We call feline colds URI’s which stands for Upper Respiratory
Infections. Just as in people, these are caused by ubiquitous, highly
contagious viruses. Many of the symptoms are the same as in people
– sneezing, nasal congestion, runny nose, inflamed runny eyes
and post nasal drip. Cat’s often have more serious eye involvement
though, often resulting in squinting and conjunctival redness.
We often see cats who haven’t left their 12th floor apartment
in 1 year that get these viruses, but the more contact a cat has
with other cats the more risk there is, of getting a cold.
There are two potentially life threatening URI’s caused by
the Calici Virus, and Herpes, but vaccines to prevent these are
administered combined with the Distemper Shot and called the 3 in
1 or 4 in 1 vaccine. These should be given yearly to every cat indoor
These vaccines will not prevent the dozen odd, minor cold like
viruses. Just as with people, your cat may feel poorly for 2-4 days
and then feel better; but the sneezing and nasal congestion can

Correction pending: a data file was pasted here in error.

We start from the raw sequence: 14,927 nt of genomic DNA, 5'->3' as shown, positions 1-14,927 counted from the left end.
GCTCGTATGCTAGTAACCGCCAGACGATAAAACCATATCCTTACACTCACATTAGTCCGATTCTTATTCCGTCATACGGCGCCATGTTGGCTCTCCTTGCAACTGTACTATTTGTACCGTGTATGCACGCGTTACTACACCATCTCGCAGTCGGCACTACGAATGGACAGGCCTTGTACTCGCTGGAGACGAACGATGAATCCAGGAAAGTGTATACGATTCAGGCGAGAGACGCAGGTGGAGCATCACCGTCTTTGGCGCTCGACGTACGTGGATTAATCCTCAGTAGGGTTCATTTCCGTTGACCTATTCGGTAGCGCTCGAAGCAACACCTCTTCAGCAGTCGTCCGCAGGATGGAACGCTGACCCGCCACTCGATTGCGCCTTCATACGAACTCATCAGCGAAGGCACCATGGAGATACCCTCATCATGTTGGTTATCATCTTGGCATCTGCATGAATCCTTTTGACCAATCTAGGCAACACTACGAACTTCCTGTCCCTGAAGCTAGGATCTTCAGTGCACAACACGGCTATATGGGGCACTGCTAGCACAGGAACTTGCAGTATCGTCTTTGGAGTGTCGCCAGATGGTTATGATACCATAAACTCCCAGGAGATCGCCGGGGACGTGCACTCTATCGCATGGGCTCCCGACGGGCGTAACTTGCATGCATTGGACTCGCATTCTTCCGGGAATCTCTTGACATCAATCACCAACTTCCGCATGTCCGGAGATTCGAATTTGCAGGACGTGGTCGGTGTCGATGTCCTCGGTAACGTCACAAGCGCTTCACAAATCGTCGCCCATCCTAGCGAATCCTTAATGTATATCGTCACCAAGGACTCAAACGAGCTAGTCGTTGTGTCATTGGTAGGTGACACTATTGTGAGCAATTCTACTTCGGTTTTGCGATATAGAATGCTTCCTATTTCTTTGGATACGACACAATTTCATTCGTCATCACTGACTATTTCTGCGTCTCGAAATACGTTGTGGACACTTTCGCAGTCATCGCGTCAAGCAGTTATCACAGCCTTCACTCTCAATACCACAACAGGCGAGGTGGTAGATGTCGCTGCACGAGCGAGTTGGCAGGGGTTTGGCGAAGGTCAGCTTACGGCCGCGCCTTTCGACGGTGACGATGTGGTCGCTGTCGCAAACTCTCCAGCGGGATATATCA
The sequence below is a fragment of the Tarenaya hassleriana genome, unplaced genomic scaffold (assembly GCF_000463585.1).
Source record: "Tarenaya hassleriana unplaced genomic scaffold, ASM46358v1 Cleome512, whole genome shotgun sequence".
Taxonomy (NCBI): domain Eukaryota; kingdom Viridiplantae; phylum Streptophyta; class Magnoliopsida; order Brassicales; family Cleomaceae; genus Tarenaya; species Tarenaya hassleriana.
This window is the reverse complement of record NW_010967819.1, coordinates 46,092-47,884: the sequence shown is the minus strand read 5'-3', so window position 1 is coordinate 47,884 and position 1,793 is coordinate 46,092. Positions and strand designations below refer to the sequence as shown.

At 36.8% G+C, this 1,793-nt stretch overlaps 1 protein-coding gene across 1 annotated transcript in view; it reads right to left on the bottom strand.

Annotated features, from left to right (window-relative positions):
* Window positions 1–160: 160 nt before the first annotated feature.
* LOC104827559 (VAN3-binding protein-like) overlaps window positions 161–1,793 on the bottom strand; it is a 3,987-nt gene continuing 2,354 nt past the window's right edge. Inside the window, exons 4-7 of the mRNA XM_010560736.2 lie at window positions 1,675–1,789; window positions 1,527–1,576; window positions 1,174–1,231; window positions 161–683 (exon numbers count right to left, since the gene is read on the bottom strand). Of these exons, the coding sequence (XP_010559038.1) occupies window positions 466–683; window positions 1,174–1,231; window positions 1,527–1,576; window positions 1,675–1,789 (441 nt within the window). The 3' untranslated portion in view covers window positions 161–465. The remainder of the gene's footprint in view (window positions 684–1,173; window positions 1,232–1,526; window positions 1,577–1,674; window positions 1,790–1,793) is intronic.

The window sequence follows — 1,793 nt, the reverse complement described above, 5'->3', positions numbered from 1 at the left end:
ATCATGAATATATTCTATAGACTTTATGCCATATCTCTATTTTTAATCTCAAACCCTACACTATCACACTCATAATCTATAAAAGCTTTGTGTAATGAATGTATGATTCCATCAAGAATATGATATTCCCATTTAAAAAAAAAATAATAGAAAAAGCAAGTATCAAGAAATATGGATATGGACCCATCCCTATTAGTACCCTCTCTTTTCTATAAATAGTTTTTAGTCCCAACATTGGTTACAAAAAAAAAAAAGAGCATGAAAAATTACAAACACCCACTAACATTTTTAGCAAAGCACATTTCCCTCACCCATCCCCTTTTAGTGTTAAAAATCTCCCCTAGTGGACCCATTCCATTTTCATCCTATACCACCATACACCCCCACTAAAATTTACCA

persist for a week or two more. Since your cat’s nasal passages
are partially clogged, you may need to try “smellier”
food for a while. A cat’s appetite depends on their ability
to smell, so food with liver or even fish might be necessary when
congestions is at its worst.
Sometimes it helps to put your cat in a steamy bathroom for 10-15
minutes 2 to 3 times a day to loosen the congestion. Humidifiers
can help too, but if congestion is severe nose drops may be indicated.
We like Afrin drops, but it is difficult to administer these. They
need to be forcefully blown down your cat’s nostrils with
the nose pointing toward the ceiling.
If your cat has these symptoms, but still seems reasonably active
with a fair to good appetite, you can usually wait it out. If, however
he is listless, not eating or begins sneezing out colored mucus
you should call us about an exam and mediation. Cats can become
rapidly dehydrated if they are not eating normally and if the mucus
is colored and thick it could represent a secondary bacterial rhinosinusitis,
which might require a course of antibiotics.
Most URI’s are not serious and will pass off, but if the
above symptoms exist or persist longer then specified give us a
call and we’ll check kitty out.
Dr William Sullivan